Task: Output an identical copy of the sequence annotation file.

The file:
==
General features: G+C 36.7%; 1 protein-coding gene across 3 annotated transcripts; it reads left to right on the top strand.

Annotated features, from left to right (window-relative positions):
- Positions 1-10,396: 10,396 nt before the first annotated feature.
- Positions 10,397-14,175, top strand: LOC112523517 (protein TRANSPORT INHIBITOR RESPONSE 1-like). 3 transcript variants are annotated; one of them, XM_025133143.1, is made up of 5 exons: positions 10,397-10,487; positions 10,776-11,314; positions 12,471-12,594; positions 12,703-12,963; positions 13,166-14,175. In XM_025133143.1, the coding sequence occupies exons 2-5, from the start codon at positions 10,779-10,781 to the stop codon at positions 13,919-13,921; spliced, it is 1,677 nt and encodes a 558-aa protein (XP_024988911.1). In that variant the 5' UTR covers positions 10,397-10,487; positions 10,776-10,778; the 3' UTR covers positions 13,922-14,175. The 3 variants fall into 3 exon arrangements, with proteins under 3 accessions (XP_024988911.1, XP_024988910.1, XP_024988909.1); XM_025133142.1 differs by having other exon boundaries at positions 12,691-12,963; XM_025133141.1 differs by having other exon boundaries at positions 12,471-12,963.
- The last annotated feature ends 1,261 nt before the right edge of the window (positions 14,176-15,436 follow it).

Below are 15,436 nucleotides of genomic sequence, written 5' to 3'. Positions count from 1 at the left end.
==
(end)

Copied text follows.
General features: G+C 36.7%; 1 protein-coding gene across 3 annotated transcripts; it reads left to right on the top strand.

Annotated features, from left to right (window-relative positions):
- Positions 1-10,396: 10,396 nt before the first annotated feature.
- Positions 10,397-14,175, top strand: LOC112523517 (protein TRANSPORT INHIBITOR RESPONSE 1-like). 3 transcript variants are annotated; one of them, XM_025133143.1, is made up of 5 exons: positions 10,397-10,487; positions 10,776-11,314; positions 12,471-12,594; positions 12,703-12,963; positions 13,166-14,175. In XM_025133143.1, the coding sequence occupies exons 2-5, from the start codon at positions 10,779-10,781 to the stop codon at positions 13,919-13,921; spliced, it is 1,677 nt and encodes a 558-aa protein (XP_024988911.1). In that variant the 5' UTR covers positions 10,397-10,487; positions 10,776-10,778; the 3' UTR covers positions 13,922-14,175. The 3 variants fall into 3 exon arrangements, with proteins under 3 accessions (XP_024988911.1, XP_024988910.1, XP_024988909.1); XM_025133142.1 differs by having other exon boundaries at positions 12,691-12,963; XM_025133141.1 differs by having other exon boundaries at positions 12,471-12,963.
- The last annotated feature ends 1,261 nt before the right edge of the window (positions 14,176-15,436 follow it).

Below are 15,436 nucleotides of genomic sequence, written 5' to 3'. Positions count from 1 at the left end.